Each program has it’s potential benefits. Taken as a whole, this list points out that MANY people are working individually and collectively to make this world a more accessible, responsible, and peaceful place. If you try one of these programs, I’d like to hear about your experience.
This video describes autonomic nervous system responses to brief and chronic stressors. It helps viewers develop a map of their well-being and provides insight into the art and science of self-regulation.
In addition to other healthy life practices, I find great resiliency in a self-book: Trauma Stewardship: An Everyday Guide to Caring for Self While Caring for Others. This book provides a framework for managing vicarious trauma. The text outlines 16 possible imbalances within a caregiver or service provider–such as cynicism, deliberate avoidance, hypervigilance, and an inability to embrace complexity. Readers can self-assess their experience and make adjustments. This collection of research and anecdotes relates to various human services, including social work, law enforcement, education, and medical fields.
If you enjoy advice columns or processing life conundrums, you may enjoy the Ask Amy series on youtube. Amy Poehler created a series of short videos with titles like: Apologies, Courage, Negativity, and Friendship. Obviously, the information won’t fit every situation–but I hope you get some new ideas or laughs.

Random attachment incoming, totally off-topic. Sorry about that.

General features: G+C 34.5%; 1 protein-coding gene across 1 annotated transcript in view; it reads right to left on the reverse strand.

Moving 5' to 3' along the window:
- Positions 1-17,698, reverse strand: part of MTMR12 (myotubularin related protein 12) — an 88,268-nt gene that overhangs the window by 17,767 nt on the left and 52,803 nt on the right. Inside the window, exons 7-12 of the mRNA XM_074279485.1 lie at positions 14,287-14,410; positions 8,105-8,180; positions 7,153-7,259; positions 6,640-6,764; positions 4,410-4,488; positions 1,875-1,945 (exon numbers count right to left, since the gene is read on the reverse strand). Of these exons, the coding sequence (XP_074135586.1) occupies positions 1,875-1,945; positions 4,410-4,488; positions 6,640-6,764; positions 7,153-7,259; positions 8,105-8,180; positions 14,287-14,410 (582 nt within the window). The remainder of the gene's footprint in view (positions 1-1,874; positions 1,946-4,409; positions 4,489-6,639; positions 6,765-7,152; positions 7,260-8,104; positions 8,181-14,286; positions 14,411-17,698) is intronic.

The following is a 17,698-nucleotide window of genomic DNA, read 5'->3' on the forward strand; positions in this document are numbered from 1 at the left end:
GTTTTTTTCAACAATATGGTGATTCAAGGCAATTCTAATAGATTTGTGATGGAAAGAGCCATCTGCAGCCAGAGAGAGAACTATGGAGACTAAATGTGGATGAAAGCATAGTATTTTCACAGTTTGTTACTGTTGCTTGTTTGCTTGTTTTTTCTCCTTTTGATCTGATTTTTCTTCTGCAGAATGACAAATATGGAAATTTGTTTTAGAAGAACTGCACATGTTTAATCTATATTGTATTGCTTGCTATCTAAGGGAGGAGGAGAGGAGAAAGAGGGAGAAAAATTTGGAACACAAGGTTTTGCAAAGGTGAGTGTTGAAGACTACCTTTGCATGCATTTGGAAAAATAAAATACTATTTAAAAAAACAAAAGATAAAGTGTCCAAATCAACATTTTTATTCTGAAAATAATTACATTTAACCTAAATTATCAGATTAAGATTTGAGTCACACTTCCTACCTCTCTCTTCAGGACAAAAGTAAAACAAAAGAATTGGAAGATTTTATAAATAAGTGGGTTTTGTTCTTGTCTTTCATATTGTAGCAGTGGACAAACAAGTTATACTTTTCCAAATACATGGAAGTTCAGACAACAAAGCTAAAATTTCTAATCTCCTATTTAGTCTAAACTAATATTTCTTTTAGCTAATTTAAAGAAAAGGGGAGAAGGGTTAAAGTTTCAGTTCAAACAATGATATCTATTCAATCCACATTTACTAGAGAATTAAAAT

This morning, I downloaded a new app: The Physician’s Desk Reference, 68th Edition. It’s a searchable book that provides information about prescription drugs: their uses and risks. Decades of research at my fingertips. As a Licensed Professional Counselor, I do not prescribe medications. I appreciate this information though, as it facilitates consultation with doctors and other medical professionals.
I looked up non-medical applications too. An article called The 8 Best Apps for a Calm, Focused Mind offers non-pharmaceutical tools. Some applications help users build structure into their lives. Other applications help users develop cognitive skills–such as practicing focus and the ability to calm oneself through music, poetry, or meditation.